Sample Design : The first stage units in the rural sector and urban sector were census villages and urban frame survey (UFS) blocks respectively. However for newly declared towns of the 1991 census,for which UFS frames were not available, census EBs were used as first stage units.
Sampling frame for fsu's : In the rural sector, the sampling frame in most of the districts was the 1981 census list of villages. However, in Assam and in 8 districts of Madhya Pradesh, 1971 Census lists of villages were used. For Nagaland, the villages situated within 5 kms of a bus route constituted the sampling frame. For the Andaman & Nicobar islands the list of accessible villages was used as sampling frame. In the urban sector, the lists of NSS urban frame survey (UFS) blocks were the sampling frames used in most cases. However, 1991 Census house - listing enumeration blocks were considered as the sampling units for some of the newly declared towns of the 1991 population census, for which UFS frames were not available.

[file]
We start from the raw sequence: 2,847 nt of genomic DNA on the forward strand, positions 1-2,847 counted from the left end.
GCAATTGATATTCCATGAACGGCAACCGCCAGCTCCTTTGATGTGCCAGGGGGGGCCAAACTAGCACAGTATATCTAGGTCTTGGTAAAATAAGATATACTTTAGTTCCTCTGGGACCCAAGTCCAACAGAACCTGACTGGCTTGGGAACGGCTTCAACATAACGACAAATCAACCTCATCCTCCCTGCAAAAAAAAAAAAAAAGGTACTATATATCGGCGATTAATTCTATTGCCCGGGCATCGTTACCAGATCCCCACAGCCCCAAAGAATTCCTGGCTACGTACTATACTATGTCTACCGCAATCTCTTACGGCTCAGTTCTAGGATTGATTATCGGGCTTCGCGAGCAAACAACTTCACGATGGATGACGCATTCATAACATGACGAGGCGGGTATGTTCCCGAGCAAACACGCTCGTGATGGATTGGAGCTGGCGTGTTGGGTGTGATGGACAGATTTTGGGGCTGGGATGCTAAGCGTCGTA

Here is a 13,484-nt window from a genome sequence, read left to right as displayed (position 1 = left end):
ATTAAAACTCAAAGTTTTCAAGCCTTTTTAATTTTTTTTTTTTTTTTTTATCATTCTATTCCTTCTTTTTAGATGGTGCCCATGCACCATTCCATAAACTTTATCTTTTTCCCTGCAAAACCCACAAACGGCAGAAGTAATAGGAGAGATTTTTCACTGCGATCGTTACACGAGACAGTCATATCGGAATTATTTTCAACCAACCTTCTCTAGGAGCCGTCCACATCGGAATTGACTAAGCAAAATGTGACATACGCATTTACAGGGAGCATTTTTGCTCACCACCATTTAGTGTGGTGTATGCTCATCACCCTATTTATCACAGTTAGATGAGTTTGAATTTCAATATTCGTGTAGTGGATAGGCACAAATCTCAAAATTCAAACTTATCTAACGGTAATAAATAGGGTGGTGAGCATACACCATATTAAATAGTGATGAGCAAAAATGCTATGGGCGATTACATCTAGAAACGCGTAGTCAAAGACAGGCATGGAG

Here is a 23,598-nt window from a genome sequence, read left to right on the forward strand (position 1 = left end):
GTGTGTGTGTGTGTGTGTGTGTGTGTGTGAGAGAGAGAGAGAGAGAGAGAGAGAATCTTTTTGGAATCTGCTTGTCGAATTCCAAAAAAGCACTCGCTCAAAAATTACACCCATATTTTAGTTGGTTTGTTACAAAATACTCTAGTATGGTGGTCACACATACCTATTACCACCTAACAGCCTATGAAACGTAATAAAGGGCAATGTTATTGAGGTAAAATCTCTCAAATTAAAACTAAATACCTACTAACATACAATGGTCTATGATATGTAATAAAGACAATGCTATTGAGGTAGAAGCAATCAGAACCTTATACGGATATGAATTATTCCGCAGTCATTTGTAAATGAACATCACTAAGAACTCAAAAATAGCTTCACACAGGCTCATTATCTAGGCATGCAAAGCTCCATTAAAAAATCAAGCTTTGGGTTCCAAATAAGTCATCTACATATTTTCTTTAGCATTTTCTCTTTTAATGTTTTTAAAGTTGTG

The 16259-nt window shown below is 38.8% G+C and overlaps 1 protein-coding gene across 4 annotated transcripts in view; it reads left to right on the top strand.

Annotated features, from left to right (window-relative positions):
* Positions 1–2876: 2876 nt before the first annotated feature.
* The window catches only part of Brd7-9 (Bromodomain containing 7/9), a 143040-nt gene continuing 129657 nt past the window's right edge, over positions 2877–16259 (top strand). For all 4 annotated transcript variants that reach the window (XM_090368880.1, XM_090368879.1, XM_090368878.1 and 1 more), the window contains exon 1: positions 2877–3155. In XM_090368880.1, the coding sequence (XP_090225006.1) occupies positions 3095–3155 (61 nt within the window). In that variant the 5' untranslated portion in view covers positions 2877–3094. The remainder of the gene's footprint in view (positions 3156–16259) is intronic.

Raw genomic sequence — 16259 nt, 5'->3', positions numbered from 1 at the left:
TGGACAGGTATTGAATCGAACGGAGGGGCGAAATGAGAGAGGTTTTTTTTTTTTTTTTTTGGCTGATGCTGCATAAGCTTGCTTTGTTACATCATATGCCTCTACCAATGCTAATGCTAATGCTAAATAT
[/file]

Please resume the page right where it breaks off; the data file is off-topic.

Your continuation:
Stratification : Each state/u.t. was divided into one or more agro-economic regions by grouping contiguous districts which are similar with respect to population density and crop pattern. In Gujarat, however, some districts were subdivided for the purpose of region formation on the basis of location of dry areas and the distribution of tribal population in the state. The total number of regions formed in the whole of India was 78.
In the rural sector, within each region, each district with a rural population of less than 1.8 million according to the 1981 Census formed a single basic stratum. Districts with larger population were divided into two or more strata, depending on population, by grouping contiguous tehsils, similar as far as possible in respect of rural population density & crop pattern. In Gujarat, however, in the case of districts extending over more than one region, the portion of a district falling in each region constituted a separate stratum even if the rural population of the district as a whole was less than 1.8 million. Further, in Assam, the strata formed for the earlier NSS round on the basis of 1971 Census rural population exactly in the above manner, but with a cutoff point of 1.5 million population, were retained as the strata for rural sampling.